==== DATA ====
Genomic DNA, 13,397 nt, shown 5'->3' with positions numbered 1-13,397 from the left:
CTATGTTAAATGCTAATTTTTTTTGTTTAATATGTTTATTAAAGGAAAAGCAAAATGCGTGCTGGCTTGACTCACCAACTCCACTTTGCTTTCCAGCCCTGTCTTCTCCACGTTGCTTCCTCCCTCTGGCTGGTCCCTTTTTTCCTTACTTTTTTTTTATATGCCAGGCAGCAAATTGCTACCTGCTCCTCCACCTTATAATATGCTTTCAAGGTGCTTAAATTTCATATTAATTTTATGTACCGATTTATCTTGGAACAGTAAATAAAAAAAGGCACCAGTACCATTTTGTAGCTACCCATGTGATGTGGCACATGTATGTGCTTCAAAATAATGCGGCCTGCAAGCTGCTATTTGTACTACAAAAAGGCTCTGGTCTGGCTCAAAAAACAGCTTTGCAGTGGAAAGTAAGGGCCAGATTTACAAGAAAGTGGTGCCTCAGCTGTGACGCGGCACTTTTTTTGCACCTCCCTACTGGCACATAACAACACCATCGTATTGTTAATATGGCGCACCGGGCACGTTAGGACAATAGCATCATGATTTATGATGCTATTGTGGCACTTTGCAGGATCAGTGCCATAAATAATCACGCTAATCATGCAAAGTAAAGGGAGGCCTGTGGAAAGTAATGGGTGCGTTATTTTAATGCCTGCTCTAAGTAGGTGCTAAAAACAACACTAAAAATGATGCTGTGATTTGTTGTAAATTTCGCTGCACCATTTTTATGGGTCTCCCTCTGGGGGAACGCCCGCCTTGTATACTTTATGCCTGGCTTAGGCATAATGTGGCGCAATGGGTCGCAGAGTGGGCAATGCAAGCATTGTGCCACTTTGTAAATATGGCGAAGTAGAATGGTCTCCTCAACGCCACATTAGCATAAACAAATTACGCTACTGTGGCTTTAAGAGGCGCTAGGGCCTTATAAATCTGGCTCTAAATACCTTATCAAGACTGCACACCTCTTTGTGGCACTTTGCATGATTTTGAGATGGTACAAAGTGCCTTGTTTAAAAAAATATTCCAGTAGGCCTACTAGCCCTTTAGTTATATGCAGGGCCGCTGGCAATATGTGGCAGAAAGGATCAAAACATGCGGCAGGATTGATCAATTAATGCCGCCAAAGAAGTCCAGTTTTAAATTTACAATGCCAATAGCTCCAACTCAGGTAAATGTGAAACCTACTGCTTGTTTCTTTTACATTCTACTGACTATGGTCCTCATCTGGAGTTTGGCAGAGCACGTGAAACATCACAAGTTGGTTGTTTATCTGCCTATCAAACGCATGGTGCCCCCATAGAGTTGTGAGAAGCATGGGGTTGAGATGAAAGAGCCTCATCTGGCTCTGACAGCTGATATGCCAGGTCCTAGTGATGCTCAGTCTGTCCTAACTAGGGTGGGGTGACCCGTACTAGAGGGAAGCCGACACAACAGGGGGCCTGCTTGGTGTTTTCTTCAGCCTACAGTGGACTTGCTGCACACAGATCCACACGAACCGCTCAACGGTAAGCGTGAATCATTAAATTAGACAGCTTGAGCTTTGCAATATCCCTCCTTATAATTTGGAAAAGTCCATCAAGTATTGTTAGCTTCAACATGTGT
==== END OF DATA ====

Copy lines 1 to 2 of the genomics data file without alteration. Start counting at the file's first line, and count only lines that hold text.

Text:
Genomic DNA, 13,397 nt, shown 5'->3' with positions numbered 1-13,397 from the left:
CTATGTTAAATGCTAATTTTTTTTGTTTAATATGTTTATTAAAGGAAAAGCAAAATGCGTGCTGGCTTGACTCACCAACTCCACTTTGCTTTCCAGCCCTGTCTTCTCCACGTTGCTTCCTCCCTCTGGCTGGTCCCTTTTTTCCTTACTTTTTTTTTATATGCCAGGCAGCAAATTGCTACCTGCTCCTCCACCTTATAATATGCTTTCAAGGTGCTTAAATTTCATATTAATTTTATGTACCGATTTATCTTGGAACAGTAAATAAAAAAAGGCACCAGTACCATTTTGTAGCTACCCATGTGATGTGGCACATGTATGTGCTTCAAAATAATGCGGCCTGCAAGCTGCTATTTGTACTACAAAAAGGCTCTGGTCTGGCTCAAAAAACAGCTTTGCAGTGGAAAGTAAGGGCCAGATTTACAAGAAAGTGGTGCCTCAGCTGTGACGCGGCACTTTTTTTGCACCTCCCTACTGGCACATAACAACACCATCGTATTGTTAATATGGCGCACCGGGCACGTTAGGACAATAGCATCATGATTTATGATGCTATTGTGGCACTTTGCAGGATCAGTGCCATAAATAATCACGCTAATCATGCAAAGTAAAGGGAGGCCTGTGGAAAGTAATGGGTGCGTTATTTTAATGCCTGCTCTAAGTAGGTGCTAAAAACAACACTAAAAATGATGCTGTGATTTGTTGTAAATTTCGCTGCACCATTTTTATGGGTCTCCCTCTGGGGGAACGCCCGCCTTGTATACTTTATGCCTGGCTTAGGCATAATGTGGCGCAATGGGTCGCAGAGTGGGCAATGCAAGCATTGTGCCACTTTGTAAATATGGCGAAGTAGAATGGTCTCCTCAACGCCACATTAGCATAAACAAATTACGCTACTGTGGCTTTAAGAGGCGCTAGGGCCTTATAAATCTGGCTCTAAATACCTTATCAAGACTGCACACCTCTTTGTGGCACTTTGCATGATTTTGAGATGGTACAAAGTGCCTTGTTTAAAAAAATATTCCAGTAGGCCTACTAGCCCTTTAGTTATATGCAGGGCCGCTGGCAATATGTGGCAGAAAGGATCAAAACATGCGGCAGGATTGATCAATTAATGCCGCCAAAGAAGTCCAGTTTTAAATTTACAATGCCAATAGCTCCAACTCAGGTAAATGTGAAACCTACTGCTTGTTTCTTTTACATTCTACTGACTATGGTCCTCATCTGGAGTTTGGCAGAGCACGTGAAACATCACAAGTTGGTTGTTTATCTGCCTATCAAACGCATGGTGCCCCCATAGAGTTGTGAGAAGCATGGGGTTGAGATGAAAGAGCCTCATCTGGCTCTGACAGCTGATATGCCAGGTCCTAGTGATGCTCAGTCTGTCCTAACTAGGGTGGGGTGACCCGTACTAGAGGGAAGCCGACACAACAGGGGGCCTGCTTGGTGTTTTCTTCAGCCTACAGTGGACTTGCTGCACACAGATCCACACGAACCGCTCAACGGTAAGCGTGAATCATTAAATTAGACAGCTTGAGCTTTGCAATATCCCTCCTTATAATTTGGAAAAGTCCATCAAGTATTGTTAGCTTCAACATGTGT